Uruguay: Who made all the pies? Welcome to Fray Bentos

Needless to say it was the name that drew us to this place. As far as names go Fray Bentos is right up there with Intercourse, Pennsylvania, and Nowhere, Ukraine. Even though we're here I find it difficult to believe that the town, home to the original "frigorifico", or meat-rendering and cold-storage plant, exists.

Needless to say it was the name that drew us to this place. As far as names go Fray Bentos is right up there with Intercourse, Pennsylvania, and Nowhere, Ukraine. Even though we're here I find it difficult to believe that the town, home to the original "frigorifico", or meat-rendering and cold-storage plant, exists.

We had expected an industrial setting, the South American equivalent of Bolton or Hartlepool, but we couldn't have been more wrong. The town is a delight. It is laid out along the banks of the river Uruguay, there are palm trees and willows everywhere and there is even a replica of the Crystal Palace bandstand in the middle of the main square, a gift from the old factory to the town. We arrived at lunchtime and the place was deserted, with only a faint melody from a radio to disturb the tranquilo on which Uruguay prides itself.

Saturday night was a different matter. You may think you go mad for it in Manchester or Brighton, but they do it just as well in Fray Bentos. The main street is transformed into a huge dining hall, where couples and groups, old and young, sit out and enjoy their own equivalent of the craic. Just to complete the feeling of well-being, the cars stop for pedestrians and most drivers wear seatbelts, practices that tend to be frowned upon elsewhere in South America.

Although Fray Bentos pies live on, the meat factory closed 20 years ago. We decided to take a tour of the old site, run by a woman called Diana, who has the most remarkably specialist English vocabulary covering the minutiae of the mass slaughter of anything with four legs. We now know more than anyone could ever need to know about the production of meat in Uruguay. The plant was founded in 1859 and was originally German-owned, feeding their troops during the First World War, before being sold to the British in 1924 and enjoying a heyday during the Second World War, when it supplied meat to the Allies. At this time "throughput", as Diana put it, was 6,000 animals a day and every bit of the cow was used. Among the by-products was corned beef.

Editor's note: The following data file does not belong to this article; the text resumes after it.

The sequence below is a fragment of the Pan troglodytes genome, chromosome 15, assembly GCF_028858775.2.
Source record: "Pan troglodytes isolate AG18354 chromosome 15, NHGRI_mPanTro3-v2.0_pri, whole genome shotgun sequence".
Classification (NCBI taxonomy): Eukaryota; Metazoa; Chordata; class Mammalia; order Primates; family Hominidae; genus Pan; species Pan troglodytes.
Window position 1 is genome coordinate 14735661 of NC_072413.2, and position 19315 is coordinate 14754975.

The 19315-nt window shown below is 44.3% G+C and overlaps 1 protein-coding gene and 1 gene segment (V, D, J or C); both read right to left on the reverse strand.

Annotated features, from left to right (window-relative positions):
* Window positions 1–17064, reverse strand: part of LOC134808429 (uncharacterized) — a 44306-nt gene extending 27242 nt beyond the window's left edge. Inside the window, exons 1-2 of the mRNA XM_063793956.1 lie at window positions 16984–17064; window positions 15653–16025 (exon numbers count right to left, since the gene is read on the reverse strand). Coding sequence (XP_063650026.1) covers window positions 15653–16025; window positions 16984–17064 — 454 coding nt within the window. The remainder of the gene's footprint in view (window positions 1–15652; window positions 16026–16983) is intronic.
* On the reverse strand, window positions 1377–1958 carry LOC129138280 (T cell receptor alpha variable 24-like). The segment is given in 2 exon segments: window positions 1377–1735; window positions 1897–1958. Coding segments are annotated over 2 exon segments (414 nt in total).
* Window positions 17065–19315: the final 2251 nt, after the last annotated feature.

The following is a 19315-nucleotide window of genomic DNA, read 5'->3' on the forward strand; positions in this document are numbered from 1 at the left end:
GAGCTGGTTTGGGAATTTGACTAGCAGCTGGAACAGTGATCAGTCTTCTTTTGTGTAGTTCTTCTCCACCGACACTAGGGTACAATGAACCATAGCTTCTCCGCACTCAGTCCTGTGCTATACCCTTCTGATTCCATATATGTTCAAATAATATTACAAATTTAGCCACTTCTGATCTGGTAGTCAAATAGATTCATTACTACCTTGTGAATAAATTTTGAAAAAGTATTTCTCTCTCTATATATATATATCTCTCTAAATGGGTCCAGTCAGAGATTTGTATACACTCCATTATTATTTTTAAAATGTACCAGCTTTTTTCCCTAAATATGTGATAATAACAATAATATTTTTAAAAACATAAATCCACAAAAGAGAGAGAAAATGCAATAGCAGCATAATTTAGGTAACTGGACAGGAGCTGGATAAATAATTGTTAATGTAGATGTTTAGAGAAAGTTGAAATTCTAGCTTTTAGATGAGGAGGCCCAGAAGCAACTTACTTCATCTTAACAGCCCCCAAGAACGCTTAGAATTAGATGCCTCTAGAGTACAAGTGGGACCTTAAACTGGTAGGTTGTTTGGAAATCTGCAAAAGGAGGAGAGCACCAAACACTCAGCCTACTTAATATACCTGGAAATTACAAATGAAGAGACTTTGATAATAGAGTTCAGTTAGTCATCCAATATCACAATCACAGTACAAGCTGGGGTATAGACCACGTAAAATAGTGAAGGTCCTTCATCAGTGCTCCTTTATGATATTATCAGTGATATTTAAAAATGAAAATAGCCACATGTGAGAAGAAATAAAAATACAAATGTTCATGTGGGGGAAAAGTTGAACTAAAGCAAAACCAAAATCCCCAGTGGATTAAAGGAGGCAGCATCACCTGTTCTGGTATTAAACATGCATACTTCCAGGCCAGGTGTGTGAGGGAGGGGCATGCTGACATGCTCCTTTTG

It's an eerie place to wander around, with huge, voluminous slaughterhouses, gates swinging on the wind and derelict mess halls. The canteen still works and turns out a good pasta dish, apparently, but no tinned pies. Unesco has given World Heritage status to far less. Although the town grew up around the plant, the name is thought to originate from a Jesuit missionary, Friar Bentos, who arrived here in the 18th century and set up home in a nearby cave.

Apart from mass producing meat pies, the town also breeds moths on a similar scale. The river location doesn't help matters, but even given the sultry weather the town does seem to be home to a disproportionate number of fireflies, many of whom elected to spend last night with us. The hotel was a converted colonial affair with high ceilings and equally high, out-of-reach, open bedroom windows. We spent the night watching an endless stream of moths and bugs fly in one window and out the other, the insect equivalent of the M25 on the evening before a bank holiday. This morning, three of the hotel staff were up early, sweeping them up by the bucket load. The manageress (the hotel seems to be run by a strange sisterhood co-operative) correctly pointed out that the moths didn't bite but they do rather like to fly into your mouth when you sleep.

Despite their best efforts the moths will not stop us loving Fray Bentos. We head north tomorrow but tonight there is a classical-music concert in the bandstand – presumably featuring music by Rachmanimoth.

Mark Rowe's accommodation in Uruguay was organised by Journey Latin America (020-8747 8315).

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